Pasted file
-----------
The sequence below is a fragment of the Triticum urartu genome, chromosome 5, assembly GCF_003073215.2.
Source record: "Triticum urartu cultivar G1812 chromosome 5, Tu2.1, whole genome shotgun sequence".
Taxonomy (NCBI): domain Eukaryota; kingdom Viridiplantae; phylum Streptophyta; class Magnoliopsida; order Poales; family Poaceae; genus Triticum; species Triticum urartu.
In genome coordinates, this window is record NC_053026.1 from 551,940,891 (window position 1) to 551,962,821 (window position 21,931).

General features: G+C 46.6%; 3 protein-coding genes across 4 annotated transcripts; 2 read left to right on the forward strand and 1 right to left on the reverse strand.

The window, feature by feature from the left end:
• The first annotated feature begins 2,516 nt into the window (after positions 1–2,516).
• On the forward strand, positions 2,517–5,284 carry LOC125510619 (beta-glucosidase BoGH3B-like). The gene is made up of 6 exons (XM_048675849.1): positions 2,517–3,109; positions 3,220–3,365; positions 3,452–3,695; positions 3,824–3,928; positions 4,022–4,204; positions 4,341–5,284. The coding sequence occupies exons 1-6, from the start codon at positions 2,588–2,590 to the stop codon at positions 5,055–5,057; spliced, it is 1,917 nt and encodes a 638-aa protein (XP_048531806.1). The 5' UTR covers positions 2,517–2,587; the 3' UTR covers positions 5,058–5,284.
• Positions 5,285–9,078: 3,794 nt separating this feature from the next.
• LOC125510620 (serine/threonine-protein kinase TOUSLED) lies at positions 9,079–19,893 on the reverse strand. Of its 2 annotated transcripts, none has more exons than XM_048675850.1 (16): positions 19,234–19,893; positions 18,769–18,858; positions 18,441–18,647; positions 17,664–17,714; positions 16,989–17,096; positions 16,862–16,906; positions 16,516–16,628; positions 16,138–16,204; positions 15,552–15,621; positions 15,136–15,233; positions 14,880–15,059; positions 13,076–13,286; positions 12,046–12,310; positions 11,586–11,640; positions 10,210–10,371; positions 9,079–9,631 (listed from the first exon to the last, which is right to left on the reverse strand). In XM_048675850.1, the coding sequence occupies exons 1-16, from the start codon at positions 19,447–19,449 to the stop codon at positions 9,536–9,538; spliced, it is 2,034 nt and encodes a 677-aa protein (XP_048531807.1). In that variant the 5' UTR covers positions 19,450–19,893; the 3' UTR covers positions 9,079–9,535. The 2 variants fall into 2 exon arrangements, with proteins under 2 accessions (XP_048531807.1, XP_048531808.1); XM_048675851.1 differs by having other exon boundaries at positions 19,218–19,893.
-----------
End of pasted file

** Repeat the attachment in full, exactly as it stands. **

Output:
The sequence below is a fragment of the Triticum urartu genome, chromosome 5, assembly GCF_003073215.2.
Source record: "Triticum urartu cultivar G1812 chromosome 5, Tu2.1, whole genome shotgun sequence".
Taxonomy (NCBI): domain Eukaryota; kingdom Viridiplantae; phylum Streptophyta; class Magnoliopsida; order Poales; family Poaceae; genus Triticum; species Triticum urartu.
In genome coordinates, this window is record NC_053026.1 from 551,940,891 (window position 1) to 551,962,821 (window position 21,931).

General features: G+C 46.6%; 3 protein-coding genes across 4 annotated transcripts; 2 read left to right on the forward strand and 1 right to left on the reverse strand.

The window, feature by feature from the left end:
• The first annotated feature begins 2,516 nt into the window (after positions 1–2,516).
• On the forward strand, positions 2,517–5,284 carry LOC125510619 (beta-glucosidase BoGH3B-like). The gene is made up of 6 exons (XM_048675849.1): positions 2,517–3,109; positions 3,220–3,365; positions 3,452–3,695; positions 3,824–3,928; positions 4,022–4,204; positions 4,341–5,284. The coding sequence occupies exons 1-6, from the start codon at positions 2,588–2,590 to the stop codon at positions 5,055–5,057; spliced, it is 1,917 nt and encodes a 638-aa protein (XP_048531806.1). The 5' UTR covers positions 2,517–2,587; the 3' UTR covers positions 5,058–5,284.
• Positions 5,285–9,078: 3,794 nt separating this feature from the next.
• LOC125510620 (serine/threonine-protein kinase TOUSLED) lies at positions 9,079–19,893 on the reverse strand. Of its 2 annotated transcripts, none has more exons than XM_048675850.1 (16): positions 19,234–19,893; positions 18,769–18,858; positions 18,441–18,647; positions 17,664–17,714; positions 16,989–17,096; positions 16,862–16,906; positions 16,516–16,628; positions 16,138–16,204; positions 15,552–15,621; positions 15,136–15,233; positions 14,880–15,059; positions 13,076–13,286; positions 12,046–12,310; positions 11,586–11,640; positions 10,210–10,371; positions 9,079–9,631 (listed from the first exon to the last, which is right to left on the reverse strand). In XM_048675850.1, the coding sequence occupies exons 1-16, from the start codon at positions 19,447–19,449 to the stop codon at positions 9,536–9,538; spliced, it is 2,034 nt and encodes a 677-aa protein (XP_048531807.1). In that variant the 5' UTR covers positions 19,450–19,893; the 3' UTR covers positions 9,079–9,535. The 2 variants fall into 2 exon arrangements, with proteins under 2 accessions (XP_048531807.1, XP_048531808.1); XM_048675851.1 differs by having other exon boundaries at positions 19,218–19,893.